• The processing device 310 can be configured to align an undersampled frame, which includes image data captured by a given one of the plurality of different types of detector elements of the image capture device 305, to a reference frame. For example, in an embodiment, the processing device can be configured to determine integer and fractional pixel shifts between the undersampled frame and the reference frame. As described herein, the reference frame can include, but is not limited to, the first undersampled frame, a combination of the first several undersampled frames for the given type of detector element, an upsampled frame, etc. Accordingly, in one embodiment, the processing device 310 can be configured to align the undersampled frame to the reference frame based on the pixel shifts. In an embodiment, the processing device 310 can be configured to pre-process the undersampled image prior to aligning the undersampled frame with the reference frame. As described herein, such pre-processing can include, but is not limited to, non-uniformity correction, dead-pixel replacement and pixel calibration.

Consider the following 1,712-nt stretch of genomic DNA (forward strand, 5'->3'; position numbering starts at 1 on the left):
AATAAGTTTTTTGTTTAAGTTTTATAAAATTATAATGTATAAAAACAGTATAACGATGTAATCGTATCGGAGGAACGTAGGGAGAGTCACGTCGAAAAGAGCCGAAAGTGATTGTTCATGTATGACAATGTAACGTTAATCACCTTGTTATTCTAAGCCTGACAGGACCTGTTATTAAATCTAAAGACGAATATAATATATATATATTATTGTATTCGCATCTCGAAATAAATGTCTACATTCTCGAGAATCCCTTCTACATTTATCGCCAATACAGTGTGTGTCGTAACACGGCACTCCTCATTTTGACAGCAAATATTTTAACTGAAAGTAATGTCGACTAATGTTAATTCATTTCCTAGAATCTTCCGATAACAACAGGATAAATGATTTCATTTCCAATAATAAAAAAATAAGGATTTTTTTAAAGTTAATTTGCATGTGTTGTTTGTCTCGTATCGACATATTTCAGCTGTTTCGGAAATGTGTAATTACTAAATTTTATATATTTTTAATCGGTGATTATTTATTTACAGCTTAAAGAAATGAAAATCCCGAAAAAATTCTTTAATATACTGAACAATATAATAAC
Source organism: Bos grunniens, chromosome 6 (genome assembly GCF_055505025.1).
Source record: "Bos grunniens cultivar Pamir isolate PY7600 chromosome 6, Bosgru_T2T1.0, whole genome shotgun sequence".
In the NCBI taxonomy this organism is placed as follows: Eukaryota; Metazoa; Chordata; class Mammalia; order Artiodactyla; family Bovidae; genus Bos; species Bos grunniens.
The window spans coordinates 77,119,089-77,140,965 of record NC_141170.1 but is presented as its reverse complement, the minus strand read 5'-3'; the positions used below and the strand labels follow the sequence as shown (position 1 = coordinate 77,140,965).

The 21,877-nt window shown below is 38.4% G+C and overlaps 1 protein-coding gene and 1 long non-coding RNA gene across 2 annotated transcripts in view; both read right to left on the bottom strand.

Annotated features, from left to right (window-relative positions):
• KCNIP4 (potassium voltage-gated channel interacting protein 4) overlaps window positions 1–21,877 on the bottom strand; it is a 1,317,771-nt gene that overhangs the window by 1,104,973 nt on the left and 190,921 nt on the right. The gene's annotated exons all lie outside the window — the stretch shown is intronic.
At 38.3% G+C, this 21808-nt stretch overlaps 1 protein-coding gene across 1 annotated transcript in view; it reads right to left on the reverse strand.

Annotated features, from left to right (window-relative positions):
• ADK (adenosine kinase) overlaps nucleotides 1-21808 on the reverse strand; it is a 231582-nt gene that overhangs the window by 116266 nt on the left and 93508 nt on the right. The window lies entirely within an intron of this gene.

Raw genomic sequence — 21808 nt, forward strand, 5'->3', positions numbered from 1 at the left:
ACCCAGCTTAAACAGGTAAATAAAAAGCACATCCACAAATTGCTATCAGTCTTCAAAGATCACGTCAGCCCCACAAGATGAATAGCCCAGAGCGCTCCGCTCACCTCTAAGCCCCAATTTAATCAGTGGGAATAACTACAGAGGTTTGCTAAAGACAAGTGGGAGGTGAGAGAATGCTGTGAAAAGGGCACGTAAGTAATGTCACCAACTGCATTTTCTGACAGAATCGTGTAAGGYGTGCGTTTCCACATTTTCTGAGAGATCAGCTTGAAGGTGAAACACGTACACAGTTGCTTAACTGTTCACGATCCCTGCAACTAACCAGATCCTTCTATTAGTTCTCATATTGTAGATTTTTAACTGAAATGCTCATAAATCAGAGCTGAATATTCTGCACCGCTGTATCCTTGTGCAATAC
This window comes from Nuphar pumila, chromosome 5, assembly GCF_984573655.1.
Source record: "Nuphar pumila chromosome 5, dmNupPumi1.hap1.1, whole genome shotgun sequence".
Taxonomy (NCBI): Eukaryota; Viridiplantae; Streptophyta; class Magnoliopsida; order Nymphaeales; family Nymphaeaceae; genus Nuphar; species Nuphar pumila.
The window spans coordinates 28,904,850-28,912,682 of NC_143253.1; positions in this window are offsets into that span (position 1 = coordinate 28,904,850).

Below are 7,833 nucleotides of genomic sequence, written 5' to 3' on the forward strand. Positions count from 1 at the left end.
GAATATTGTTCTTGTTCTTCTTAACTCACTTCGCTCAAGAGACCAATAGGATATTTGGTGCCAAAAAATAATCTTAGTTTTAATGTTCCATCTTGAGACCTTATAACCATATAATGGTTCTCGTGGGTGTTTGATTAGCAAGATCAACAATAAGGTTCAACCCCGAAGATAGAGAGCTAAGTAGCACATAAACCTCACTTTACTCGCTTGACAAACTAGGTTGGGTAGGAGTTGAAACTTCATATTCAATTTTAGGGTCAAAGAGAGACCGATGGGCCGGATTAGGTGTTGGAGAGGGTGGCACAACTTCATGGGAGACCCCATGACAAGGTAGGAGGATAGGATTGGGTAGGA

• The processing device 310 can also be configured to accumulate pixel values for pixel locations in the undersampled frame and populate pixel locations in an upsampled reference frame by combining (e.g., averaging) the accumulated pixel values from the undersampled pixel values whose registered locations are closest to a given upsampled pixel location. In embodiments, the resulting integrated image frame can experience an improvement in SNR that is proportional to the square root of the number of frames integrated.